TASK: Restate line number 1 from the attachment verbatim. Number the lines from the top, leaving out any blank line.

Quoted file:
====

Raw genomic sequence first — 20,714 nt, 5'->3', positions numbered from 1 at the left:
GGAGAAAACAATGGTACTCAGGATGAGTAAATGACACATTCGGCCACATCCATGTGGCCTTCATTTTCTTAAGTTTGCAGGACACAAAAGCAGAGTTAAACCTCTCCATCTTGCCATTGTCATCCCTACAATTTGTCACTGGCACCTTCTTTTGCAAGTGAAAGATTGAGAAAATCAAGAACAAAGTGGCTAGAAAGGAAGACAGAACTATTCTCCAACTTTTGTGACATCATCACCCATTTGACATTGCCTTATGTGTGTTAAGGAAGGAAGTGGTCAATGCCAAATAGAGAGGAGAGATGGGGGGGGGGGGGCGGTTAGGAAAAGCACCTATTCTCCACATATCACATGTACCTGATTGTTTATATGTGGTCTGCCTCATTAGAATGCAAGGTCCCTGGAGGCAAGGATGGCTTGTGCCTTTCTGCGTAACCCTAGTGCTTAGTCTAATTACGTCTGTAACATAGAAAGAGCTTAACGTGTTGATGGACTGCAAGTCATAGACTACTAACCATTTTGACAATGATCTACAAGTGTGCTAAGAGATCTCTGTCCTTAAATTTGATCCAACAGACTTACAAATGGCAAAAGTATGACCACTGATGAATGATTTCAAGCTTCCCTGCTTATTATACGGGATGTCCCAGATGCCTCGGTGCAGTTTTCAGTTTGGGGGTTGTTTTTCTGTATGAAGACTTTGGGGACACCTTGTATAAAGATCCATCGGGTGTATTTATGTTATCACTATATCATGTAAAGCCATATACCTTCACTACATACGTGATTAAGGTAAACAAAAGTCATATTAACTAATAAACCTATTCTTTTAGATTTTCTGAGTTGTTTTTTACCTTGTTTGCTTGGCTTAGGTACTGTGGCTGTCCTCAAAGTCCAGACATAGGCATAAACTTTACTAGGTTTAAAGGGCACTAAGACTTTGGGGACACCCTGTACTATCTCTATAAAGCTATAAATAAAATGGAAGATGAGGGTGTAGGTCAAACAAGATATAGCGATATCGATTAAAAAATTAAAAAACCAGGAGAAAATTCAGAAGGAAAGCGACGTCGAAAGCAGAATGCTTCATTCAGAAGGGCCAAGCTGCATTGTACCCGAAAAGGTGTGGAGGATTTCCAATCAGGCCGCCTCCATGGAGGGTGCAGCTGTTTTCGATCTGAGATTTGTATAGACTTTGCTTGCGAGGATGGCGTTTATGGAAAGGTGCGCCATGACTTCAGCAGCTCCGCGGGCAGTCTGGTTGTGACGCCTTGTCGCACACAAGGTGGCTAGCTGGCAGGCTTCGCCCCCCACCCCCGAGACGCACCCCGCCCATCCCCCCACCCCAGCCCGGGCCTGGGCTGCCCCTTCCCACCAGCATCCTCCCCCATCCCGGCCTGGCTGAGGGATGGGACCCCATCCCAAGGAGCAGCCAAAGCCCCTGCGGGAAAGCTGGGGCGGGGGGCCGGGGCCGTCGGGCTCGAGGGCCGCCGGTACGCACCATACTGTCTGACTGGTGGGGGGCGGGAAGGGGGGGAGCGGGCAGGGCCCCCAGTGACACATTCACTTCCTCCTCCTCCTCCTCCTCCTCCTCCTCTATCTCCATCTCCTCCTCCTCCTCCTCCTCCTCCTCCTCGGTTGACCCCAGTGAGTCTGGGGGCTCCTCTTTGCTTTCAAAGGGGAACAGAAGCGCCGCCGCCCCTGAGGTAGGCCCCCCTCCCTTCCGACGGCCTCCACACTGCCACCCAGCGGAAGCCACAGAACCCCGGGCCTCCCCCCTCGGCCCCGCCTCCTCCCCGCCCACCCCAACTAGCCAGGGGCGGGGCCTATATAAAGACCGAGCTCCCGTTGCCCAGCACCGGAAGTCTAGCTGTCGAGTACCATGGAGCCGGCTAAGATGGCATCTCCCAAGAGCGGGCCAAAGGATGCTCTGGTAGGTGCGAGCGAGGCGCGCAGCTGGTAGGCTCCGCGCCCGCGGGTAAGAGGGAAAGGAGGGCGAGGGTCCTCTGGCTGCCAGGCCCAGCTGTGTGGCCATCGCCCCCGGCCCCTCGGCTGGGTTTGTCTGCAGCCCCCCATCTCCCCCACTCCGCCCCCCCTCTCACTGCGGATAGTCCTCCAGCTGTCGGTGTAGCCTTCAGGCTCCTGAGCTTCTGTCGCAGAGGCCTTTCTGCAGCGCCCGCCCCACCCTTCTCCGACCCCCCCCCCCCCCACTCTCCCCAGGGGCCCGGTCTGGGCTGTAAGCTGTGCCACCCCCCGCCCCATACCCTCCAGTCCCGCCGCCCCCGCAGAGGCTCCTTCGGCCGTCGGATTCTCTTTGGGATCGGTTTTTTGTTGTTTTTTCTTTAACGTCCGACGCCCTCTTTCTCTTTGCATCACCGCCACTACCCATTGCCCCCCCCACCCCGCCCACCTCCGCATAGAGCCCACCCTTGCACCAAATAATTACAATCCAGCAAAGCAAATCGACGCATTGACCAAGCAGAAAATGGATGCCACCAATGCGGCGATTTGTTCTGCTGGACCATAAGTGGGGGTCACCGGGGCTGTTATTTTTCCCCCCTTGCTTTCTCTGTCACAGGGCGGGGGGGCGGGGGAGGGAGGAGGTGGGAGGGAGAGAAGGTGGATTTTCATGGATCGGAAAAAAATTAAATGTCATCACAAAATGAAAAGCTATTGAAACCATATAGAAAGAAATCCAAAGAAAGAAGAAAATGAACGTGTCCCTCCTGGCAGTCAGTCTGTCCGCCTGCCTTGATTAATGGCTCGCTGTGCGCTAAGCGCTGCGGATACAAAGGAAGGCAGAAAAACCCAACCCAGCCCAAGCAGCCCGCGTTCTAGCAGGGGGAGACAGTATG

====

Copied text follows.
Raw genomic sequence first — 20,714 nt, 5'->3', positions numbered from 1 at the left: